He told reporters that he entered Islam of his own accord (well there is no compulsion in religion is there?) after which he received better treatment.
He went on to say “I see many good things in Islam. It requires a very good character, a very strict character”. Naturally, it requires a very good character to kidnap and hold to ransom complete strangers, keeping them in constant fear for their lives for six years. Only racists and Islamophobes would quibble with that.
Once McGown has spent time readjusting with his friends and family, perhaps someone will explain Stockholm Syndrome to him, “the condition that causes hostages to develop a psychological alliance with their captors as a survival strategy during captivity”.
Come to think of it, don’t ordinary Muslims, in particular Muslim children, have a lot in common with captives like Mcgown? At home and in the madrassah and the mosque they get the constant message from those they depend on that Allah has his eye on them, weighing them up for an eternity in paradise or hell depending on how sincerely they internalise the message. And in earthly terms they can choose between acceptance from an all encompassing culture or exclusion from it, or even worse, for rejecting Islam. As Dawkins says, this is child abuse.
Yes, we know the same happens in other religions but these days far less starkly. It was at Sunday school that my mother was first shown a picture of Jesus in agony on the cross and told it was on account of her sins. She said “I don’t like this” and her big sister shielded her and said “You don’t have to look”. Perhaps that is what made her a lifelong atheist. But even in those days when, as a teenager, she chose to have nothing more to do with the church, there was no comeback, no social exclusion, no family blackmail or worse.
But we all know that for young Muslims rejecting Islam means risking the loss of their family, their social network and possibly their lives. If they find support it will be from ex-Muslim groups made up of people like themselves, usually needing to maintain anonymity for obvious reasons. This is the sort of thing that our intellectuals above never touch on, and just one of the reasons I tend to regard their musings with less than admiration.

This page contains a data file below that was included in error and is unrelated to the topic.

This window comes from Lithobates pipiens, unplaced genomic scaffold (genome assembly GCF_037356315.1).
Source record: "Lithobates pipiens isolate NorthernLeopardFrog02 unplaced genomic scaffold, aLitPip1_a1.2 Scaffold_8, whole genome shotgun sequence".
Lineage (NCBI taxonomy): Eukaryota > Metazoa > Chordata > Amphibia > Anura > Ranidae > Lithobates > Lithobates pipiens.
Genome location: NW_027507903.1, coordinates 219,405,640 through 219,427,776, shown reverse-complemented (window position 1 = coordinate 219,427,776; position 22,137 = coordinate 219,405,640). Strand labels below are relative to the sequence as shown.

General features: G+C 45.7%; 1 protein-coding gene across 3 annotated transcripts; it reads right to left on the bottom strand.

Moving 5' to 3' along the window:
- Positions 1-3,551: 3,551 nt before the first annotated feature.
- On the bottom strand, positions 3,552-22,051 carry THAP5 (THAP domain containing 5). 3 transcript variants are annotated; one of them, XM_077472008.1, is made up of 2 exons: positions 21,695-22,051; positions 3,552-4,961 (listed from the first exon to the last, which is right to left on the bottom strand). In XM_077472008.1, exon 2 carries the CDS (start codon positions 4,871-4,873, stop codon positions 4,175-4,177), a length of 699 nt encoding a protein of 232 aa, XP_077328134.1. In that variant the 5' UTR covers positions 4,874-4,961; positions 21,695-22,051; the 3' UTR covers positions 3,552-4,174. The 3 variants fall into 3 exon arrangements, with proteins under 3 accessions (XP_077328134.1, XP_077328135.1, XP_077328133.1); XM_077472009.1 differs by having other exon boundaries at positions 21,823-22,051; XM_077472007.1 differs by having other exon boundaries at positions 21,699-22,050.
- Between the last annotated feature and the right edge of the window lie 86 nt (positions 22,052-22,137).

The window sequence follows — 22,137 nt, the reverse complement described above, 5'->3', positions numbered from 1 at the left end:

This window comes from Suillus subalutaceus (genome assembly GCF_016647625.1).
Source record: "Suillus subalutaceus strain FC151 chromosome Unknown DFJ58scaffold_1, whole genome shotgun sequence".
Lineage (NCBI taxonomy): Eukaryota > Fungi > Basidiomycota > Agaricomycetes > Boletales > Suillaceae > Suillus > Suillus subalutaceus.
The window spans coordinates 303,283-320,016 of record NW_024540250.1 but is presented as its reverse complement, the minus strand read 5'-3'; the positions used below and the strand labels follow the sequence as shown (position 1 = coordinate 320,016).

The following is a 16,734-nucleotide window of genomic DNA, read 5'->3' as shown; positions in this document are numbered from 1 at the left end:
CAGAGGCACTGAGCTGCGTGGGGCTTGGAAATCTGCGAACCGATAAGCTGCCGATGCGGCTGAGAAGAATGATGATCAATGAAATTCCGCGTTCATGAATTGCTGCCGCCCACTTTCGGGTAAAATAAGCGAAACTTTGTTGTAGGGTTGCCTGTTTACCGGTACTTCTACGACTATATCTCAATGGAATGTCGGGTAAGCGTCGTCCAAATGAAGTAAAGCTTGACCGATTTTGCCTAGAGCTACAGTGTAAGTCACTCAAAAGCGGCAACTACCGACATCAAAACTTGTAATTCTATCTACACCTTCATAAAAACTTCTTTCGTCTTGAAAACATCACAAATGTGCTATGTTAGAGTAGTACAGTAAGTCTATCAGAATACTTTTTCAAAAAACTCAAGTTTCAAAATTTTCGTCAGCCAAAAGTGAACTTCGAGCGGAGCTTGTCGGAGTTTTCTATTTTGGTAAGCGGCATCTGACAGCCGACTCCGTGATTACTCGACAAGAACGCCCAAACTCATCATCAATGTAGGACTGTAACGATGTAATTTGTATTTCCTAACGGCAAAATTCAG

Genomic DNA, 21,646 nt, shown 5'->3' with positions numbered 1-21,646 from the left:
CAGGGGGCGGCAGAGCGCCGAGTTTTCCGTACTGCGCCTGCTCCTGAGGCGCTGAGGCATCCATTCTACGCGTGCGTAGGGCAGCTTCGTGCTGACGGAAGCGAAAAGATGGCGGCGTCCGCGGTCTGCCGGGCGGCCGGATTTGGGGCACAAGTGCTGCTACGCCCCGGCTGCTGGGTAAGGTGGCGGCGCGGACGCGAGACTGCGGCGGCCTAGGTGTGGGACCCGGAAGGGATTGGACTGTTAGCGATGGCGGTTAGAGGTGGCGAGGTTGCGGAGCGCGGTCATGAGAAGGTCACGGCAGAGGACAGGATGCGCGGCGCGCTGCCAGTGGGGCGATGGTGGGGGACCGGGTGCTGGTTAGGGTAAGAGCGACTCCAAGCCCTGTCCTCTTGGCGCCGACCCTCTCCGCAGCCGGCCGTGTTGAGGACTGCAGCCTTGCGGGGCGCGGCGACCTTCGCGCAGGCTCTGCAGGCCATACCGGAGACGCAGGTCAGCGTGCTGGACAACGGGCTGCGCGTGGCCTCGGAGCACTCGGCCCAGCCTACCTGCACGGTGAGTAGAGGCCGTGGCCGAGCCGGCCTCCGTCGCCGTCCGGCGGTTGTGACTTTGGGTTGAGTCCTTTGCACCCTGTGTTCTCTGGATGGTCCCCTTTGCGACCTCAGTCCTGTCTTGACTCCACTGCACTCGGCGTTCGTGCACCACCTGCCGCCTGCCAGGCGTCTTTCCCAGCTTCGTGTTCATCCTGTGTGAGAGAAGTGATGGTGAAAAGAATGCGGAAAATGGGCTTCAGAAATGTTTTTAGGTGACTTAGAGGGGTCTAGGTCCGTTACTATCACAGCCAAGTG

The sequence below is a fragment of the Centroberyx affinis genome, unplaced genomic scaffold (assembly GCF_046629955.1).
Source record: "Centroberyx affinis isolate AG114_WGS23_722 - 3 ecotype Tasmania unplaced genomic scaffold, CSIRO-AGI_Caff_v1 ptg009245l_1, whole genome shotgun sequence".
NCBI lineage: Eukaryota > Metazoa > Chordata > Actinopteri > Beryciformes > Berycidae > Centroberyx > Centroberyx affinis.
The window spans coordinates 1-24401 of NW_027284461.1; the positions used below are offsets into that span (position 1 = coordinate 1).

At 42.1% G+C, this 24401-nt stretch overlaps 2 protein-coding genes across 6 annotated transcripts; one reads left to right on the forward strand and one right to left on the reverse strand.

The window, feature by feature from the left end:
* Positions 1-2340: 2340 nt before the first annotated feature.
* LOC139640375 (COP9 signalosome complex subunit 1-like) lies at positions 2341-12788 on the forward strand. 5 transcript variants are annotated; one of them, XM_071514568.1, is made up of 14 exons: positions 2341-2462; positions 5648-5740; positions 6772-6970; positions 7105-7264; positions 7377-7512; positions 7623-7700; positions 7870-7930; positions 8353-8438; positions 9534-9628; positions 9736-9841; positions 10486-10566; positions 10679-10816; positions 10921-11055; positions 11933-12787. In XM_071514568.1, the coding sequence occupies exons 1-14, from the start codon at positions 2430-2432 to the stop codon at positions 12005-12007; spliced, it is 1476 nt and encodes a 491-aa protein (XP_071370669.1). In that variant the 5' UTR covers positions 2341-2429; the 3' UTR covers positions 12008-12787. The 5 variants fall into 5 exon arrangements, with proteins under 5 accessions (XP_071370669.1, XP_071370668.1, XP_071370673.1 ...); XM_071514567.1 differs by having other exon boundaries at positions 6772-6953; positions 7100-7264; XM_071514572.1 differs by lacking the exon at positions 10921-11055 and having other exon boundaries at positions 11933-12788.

He grew up in Denmark, the product of a broken home with violence and drunkenness involved. As a teenager he joined a criminal gang. In prison he came into contact with a British Muslim who helped him establish himself in Britain after his release. Storm accepted Islam and quickly gravitated to the violently supremacist groups in London.
The ease with which gang members and criminals find a home in Islam, in prison or out of it, has been widely noted. And why wouldn’t they? Mohammed united the meanest tribes in Medina, the Aus and the Khazraj, to form the biggest, baddest gang in the area. When Storm read about the caravan raiding and dividing the booty he must have thought “That’s the prophet for me!”
He spent some years trying his best to “strive in Allah’s way” but he was balked in his desire to create mayhem in Somalia because Mogadishu airport was closed down. Recounting his frustration, he says:
“All my dreams about jihad were ruined. I was like, ‘that can’t happen, why?’ I was so hurt, and really, really upset and angry. I couldn’t comprehend.
“It made me sit up all night. I came back, opened the laptop and typed ‘contradictions in the Koran,’ something I had never dared ask before. If I had some doubts I had suppressed them. Then I picked up the Koran and confirmed it. It took a couple of days, and then I said: ‘F**k it. I spent ten years of my life and I was just about to get killed for this.’